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Ohio State acquires Gateway housing

An Ohio State official said an operational change in the South Campus Gateway apartments made sense, but ultimately, drove some residents away.
OSU’s Office of Student Life assumed operation of the apartments on Aug. 1. OSU previously owned the apartments, but they were operated by Campus Partners, an affiliate foundation of the university.
Molly Ranz Calhoun, associate vice president for Student Life, said the change in operation “makes sense.”
Housing experts are already employed within the Office of Student Life, and Calhoun said the apartments will maintain a high quality of housing.
With the university two-year live-on requirement expected to be enforced before the 2015-2016 school year, the Gateway apartments will contribute to the additional number of beds needed to house all second-year students.
All Gateway residents, who had been contracting with Campus Partners prior to the change, had the option to stay in their apartment and contract with the university.
Kris Bradley, a third-year in aeronautical engineering, lived in a three-bedroom apartment in the Gateway last academic year but chose not to contract with the university.
Bradley said his decision not to stay was because “we couldn’t find a third roommate. We didn’t want to play the lottery and get a random person assigned to us.”
Under a contract with the university, Bradley said he and his roommate wouldn’t have control over their third roommate. He said OSU would automatically fill any vacancies as it does with other residence halls.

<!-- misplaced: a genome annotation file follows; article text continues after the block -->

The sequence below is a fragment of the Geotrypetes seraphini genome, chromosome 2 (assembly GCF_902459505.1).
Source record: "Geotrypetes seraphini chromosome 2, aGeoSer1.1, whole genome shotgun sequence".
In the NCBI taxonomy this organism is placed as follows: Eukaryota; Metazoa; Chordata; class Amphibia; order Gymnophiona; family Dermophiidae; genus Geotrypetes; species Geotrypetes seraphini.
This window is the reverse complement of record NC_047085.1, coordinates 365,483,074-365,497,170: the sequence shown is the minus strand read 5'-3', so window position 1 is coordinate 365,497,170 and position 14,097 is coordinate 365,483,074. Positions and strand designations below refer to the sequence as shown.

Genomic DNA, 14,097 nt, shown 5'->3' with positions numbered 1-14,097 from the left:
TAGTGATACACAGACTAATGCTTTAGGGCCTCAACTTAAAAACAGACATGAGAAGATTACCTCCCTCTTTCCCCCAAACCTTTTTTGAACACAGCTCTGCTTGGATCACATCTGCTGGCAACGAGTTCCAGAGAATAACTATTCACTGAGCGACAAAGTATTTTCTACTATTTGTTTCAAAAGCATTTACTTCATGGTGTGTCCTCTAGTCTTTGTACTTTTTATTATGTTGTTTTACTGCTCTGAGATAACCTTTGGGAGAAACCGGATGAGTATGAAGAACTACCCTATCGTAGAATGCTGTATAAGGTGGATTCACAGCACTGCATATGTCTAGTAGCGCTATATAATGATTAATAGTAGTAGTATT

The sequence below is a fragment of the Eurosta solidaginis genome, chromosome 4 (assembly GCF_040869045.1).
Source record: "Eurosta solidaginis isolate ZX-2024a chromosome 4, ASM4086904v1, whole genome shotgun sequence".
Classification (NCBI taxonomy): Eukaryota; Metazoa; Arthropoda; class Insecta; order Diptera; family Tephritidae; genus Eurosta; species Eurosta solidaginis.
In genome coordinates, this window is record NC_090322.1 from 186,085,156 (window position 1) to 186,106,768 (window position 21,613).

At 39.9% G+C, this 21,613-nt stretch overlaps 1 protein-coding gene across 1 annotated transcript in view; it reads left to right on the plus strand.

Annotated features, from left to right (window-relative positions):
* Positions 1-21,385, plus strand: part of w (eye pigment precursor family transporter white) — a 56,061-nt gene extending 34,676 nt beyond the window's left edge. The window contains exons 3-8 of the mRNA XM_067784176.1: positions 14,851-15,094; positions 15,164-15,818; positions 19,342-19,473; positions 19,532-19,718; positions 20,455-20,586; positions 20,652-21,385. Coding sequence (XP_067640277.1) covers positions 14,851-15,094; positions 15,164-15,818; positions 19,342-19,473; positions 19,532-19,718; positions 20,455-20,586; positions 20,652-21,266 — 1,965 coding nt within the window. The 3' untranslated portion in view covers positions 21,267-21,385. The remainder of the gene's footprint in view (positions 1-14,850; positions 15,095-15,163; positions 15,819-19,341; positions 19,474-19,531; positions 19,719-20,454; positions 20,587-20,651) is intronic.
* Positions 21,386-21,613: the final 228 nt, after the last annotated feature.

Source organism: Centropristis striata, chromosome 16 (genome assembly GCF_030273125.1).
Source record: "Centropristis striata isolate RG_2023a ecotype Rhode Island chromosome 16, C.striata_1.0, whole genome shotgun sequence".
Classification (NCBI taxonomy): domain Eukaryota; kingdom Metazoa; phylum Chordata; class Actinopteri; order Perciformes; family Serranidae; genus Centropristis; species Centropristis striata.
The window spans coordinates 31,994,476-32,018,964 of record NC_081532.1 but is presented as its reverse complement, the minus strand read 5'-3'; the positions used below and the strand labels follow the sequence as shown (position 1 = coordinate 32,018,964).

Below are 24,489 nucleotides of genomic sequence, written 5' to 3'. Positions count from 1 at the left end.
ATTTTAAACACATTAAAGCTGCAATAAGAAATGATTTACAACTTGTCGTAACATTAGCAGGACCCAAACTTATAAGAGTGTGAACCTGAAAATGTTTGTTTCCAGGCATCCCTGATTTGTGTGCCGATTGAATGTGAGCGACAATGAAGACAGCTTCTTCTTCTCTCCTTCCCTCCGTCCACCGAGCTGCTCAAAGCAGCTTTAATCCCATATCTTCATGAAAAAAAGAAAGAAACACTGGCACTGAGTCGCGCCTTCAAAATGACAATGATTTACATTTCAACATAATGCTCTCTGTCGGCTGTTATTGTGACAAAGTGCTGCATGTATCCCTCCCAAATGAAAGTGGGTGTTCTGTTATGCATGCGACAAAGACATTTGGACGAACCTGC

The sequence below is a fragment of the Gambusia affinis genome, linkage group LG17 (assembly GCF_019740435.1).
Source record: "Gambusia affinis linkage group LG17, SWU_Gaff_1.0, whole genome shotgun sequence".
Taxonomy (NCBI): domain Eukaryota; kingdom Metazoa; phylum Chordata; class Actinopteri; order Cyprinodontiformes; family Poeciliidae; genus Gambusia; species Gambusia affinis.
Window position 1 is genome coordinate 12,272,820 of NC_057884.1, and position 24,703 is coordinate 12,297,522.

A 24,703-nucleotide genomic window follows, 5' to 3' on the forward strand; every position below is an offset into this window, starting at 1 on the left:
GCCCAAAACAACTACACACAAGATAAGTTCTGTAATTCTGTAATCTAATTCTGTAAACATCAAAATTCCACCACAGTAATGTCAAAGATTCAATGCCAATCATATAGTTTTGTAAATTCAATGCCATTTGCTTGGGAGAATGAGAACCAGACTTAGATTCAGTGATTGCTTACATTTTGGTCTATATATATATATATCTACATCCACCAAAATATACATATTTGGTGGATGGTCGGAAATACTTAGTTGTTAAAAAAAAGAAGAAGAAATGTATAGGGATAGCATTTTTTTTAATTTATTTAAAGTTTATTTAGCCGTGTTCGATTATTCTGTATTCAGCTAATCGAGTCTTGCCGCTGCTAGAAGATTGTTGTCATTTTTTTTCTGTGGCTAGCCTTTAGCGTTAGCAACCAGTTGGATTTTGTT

In an interview in May, Calhoun said Campus Partners had retained “about 70 percent” of its residences in the Gateway apartments from year to year and retention rates this year were “pretty consistent with that.”
Undergraduate students living in the apartments have a contract with OSU, while graduate students have a lease; both end on April 30, 2013. Students have the option to renew these and maintain their residence over the summer.
Gateway apartment residents must pay for water and electric but have access to free wireless internet, cable and phone service from OSU.
Calhoun said the Gateway apartments are “very appealing to juniors and seniors.”
Each apartment building has five resident advisers and a hall director.
“We’re trying to give the students there the same experience they would have in a residence hall,” Calhoun said.
Ashley Bowe, a third-year in strategic communication, lived in the Gateway apartments prior to the operation change and chose to contract with the university.
Bowe said there have not been many visible changes since the operation change and that the atmosphere is the same.
“It’s just an apartment building, it doesn’t feel like a residence hall,” Bowe said.
Some amenities that were offered by Campus Partners are no longer available, Bowe said. Previously, residents were able to rent air mattresses and vacuums, which they can no longer do, she said.
“The biggest difference is the rent went down,” Bowe said.
Under a lease from Campus Partners, rent per month was $1,195 for a one-bedroom apartment, $1,622 for two bedrooms and $2,150 for three bedrooms, said Erin Prosser, director of marketing and community relations for Campus Partners.
Residence halls are divided into four categories: room rates 1A, one, two and three. Rate 1A is the most expensive, costing $3,848 per semester
Calhoun said that rates per semester for the Gateway are “geared more towards rate one and rate two,” and are consistent with that of other residence halls.
Rate one is $3,609 per semester, which is about $720 per month. Rate two is $3,021 per semester, which is about $604 per month. Monthly rates are under the assumption that residents will occupy the room for five months in a semester.
This rate “is typical for our apartment-style, renovated, air-conditioned kind of buildings,” Calhoun said.

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